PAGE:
By Emma Bayley**

*Originally published in Amicus December 2016 edition.

**Senior Solicitor, Crown Solicitor’s Office. The views expressed are those of the author and do not necessarily reflect those of the Crown Solicitor.

 

Many practitioners will have seen recent media reports about the new Commonwealth scheme for continued detention of high risk terrorist offenders beyond the expiry of their sentences.

The Commonwealth scheme for terrorist offenders passed both houses on 1 December 2016. The NSW scheme has been around for some time now, since 2006 for sex offenders and since 2013 for violent offenders. It is now a good time to compare the two schemes. The NSW scheme is found in a stand alone Act, the Crimes (High Risk Offenders) Act 2006 (“the NSW Act”), whereas the Commonwealth scheme will be inserted as a new Division 105A into Part 5.3 of the Commonwealth Criminal Code. Continue reading “From Sex and Violence to Terrorism: Comparing the NSW and Commonwealth continuing detention schemes*”

Frits George Van Beelen v The Queen [2017] HCA 48

By Seppy Pour

On 8 November 2017, the High Court handed down its decision in Van Beelen v The Queen [2017] HCA 48. The case concerned the assessment of expert evidence that was obtained subsequent to the trial and whether this evidence was “fresh”, “compelling”, “substantial”, and in the “interests of justice”.

Background

In 1973, the appellant was convicted of the murder of a 15-year-old school girl at Taperoo Beach in South Australia. The prosecution case was circumstantial and relied upon evidence that the appellant, given the time of death, was one of the few male persons with the opportunity to have committed the offence.

At trial, a pathologist who conducted the autopsy gave evidence that the deceased must have died by 4:30pm based on the contents of her stomach. This was disputed by defence. There was unchallenged evidence that the appellant left the beach not later than 4:30pm. Continue reading “Frits George Van Beelen v The Queen [2017] HCA 48”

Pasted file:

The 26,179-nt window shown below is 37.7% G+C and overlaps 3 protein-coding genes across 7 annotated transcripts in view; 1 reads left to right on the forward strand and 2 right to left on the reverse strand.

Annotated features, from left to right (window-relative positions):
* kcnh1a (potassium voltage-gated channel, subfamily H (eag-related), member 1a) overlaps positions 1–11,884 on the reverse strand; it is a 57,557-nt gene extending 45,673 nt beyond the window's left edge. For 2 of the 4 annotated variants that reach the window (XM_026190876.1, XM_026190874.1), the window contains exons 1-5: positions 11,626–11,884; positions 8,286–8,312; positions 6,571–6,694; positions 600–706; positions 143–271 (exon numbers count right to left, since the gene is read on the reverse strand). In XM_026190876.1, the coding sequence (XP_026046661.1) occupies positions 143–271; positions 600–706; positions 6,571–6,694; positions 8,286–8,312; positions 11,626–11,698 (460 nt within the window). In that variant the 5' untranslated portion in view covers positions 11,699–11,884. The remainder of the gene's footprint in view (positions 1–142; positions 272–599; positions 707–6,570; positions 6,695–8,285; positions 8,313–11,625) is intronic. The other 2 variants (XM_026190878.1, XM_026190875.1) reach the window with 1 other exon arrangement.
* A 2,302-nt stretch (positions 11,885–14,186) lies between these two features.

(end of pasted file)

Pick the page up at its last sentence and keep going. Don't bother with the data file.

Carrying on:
The Exceptions to the Rule against Double Jeopardy: When is Evidence “Fresh”?

Originally published in Amicus, June 2016 edition. At the time of writing, the below post was speculative, and pre-dates legal argument in the recent hearing.

 

By Raffaele Piccolo

On 24 May 2016 the Attorney-General of NSW announced that the NSW Government would make an application to the NSW Court of Criminal Appeal (“the Court”) for the retrial of the person accused of the murders of Colleen Walker, Evelyn Greenup and Clinton Speedy-Duroux.[1]

Section 100(1) of the CARA provides for an exception to the rule against double jeopardy. It provides that the Court may order an acquitted person to be retried for a “life sentence offence” if satisfied that there is “‘fresh” and “compelling” evidence against the acquitted person in respect of the relevant offence, and the retrial is in all the circumstances, in the “interests of justice”.

This is first time that the Court has been asked to consider such an application.

This post will provide a brief history of the offences that are the subject of the application, and possible questions the Court will have to consider when asked to determine the application. Continue reading “The Exceptions to the Rule against Double Jeopardy: When is Evidence “Fresh”?”

Robertson and Parente – recent CCA decisions on the incompatibility of the “Clark principle” with judicial discretion

 

By Sophie Coulson

Introduction